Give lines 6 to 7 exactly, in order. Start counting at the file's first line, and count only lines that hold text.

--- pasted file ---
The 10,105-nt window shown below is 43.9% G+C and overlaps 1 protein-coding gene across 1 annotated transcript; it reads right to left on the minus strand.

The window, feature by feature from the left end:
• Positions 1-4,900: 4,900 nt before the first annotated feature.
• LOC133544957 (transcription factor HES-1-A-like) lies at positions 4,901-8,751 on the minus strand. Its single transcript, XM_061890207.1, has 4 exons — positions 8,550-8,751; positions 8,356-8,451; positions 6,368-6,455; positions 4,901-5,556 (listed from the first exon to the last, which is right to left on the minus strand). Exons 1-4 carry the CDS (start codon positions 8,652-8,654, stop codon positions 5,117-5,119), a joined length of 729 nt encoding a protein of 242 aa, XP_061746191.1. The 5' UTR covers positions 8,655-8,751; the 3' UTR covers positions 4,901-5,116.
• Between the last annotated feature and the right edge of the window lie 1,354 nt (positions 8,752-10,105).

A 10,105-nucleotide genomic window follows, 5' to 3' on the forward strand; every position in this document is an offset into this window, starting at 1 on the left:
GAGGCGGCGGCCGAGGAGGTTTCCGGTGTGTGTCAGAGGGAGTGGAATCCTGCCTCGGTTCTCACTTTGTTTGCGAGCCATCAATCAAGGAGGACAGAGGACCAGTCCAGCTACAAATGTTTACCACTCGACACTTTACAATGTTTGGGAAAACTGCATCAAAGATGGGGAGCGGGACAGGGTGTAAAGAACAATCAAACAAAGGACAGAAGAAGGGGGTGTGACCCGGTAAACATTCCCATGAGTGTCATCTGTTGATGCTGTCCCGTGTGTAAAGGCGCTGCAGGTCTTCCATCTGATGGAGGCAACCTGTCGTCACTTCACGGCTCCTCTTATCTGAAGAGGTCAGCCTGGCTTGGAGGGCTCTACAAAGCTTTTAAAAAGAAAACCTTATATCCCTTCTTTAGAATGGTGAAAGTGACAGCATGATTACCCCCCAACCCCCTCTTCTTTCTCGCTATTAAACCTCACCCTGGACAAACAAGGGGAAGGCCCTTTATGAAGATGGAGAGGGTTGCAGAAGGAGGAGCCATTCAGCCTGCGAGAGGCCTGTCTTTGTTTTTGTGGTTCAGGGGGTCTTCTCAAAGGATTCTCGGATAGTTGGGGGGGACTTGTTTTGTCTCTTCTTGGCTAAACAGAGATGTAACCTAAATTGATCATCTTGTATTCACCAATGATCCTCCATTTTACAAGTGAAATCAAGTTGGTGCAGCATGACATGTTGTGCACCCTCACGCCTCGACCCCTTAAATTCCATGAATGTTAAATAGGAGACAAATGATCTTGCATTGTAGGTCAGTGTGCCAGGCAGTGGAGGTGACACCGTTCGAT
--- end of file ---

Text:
A 10,105-nucleotide genomic window follows, 5' to 3' on the forward strand; every position in this document is an offset into this window, starting at 1 on the left:
GAGGCGGCGGCCGAGGAGGTTTCCGGTGTGTGTCAGAGGGAGTGGAATCCTGCCTCGGTTCTCACTTTGTTTGCGAGCCATCAATCAAGGAGGACAGAGGACCAGTCCAGCTACAAATGTTTACCACTCGACACTTTACAATGTTTGGGAAAACTGCATCAAAGATGGGGAGCGGGACAGGGTGTAAAGAACAATCAAACAAAGGACAGAAGAAGGGGGTGTGACCCGGTAAACATTCCCATGAGTGTCATCTGTTGATGCTGTCCCGTGTGTAAAGGCGCTGCAGGTCTTCCATCTGATGGAGGCAACCTGTCGTCACTTCACGGCTCCTCTTATCTGAAGAGGTCAGCCTGGCTTGGAGGGCTCTACAAAGCTTTTAAAAAGAAAACCTTATATCCCTTCTTTAGAATGGTGAAAGTGACAGCATGATTACCCCCCAACCCCCTCTTCTTTCTCGCTATTAAACCTCACCCTGGACAAACAAGGGGAAGGCCCTTTATGAAGATGGAGAGGGTTGCAGAAGGAGGAGCCATTCAGCCTGCGAGAGGCCTGTCTTTGTTTTTGTGGTTCAGGGGGTCTTCTCAAAGGATTCTCGGATAGTTGGGGGGGACTTGTTTTGTCTCTTCTTGGCTAAACAGAGATGTAACCTAAATTGATCATCTTGTATTCACCAATGATCCTCCATTTTACAAGTGAAATCAAGTTGGTGCAGCATGACATGTTGTGCACCCTCACGCCTCGACCCCTTAAATTCCATGAATGTTAAATAGGAGACAAATGATCTTGCATTGTAGGTCAGTGTGCCAGGCAGTGGAGGTGACACCGTTCGAT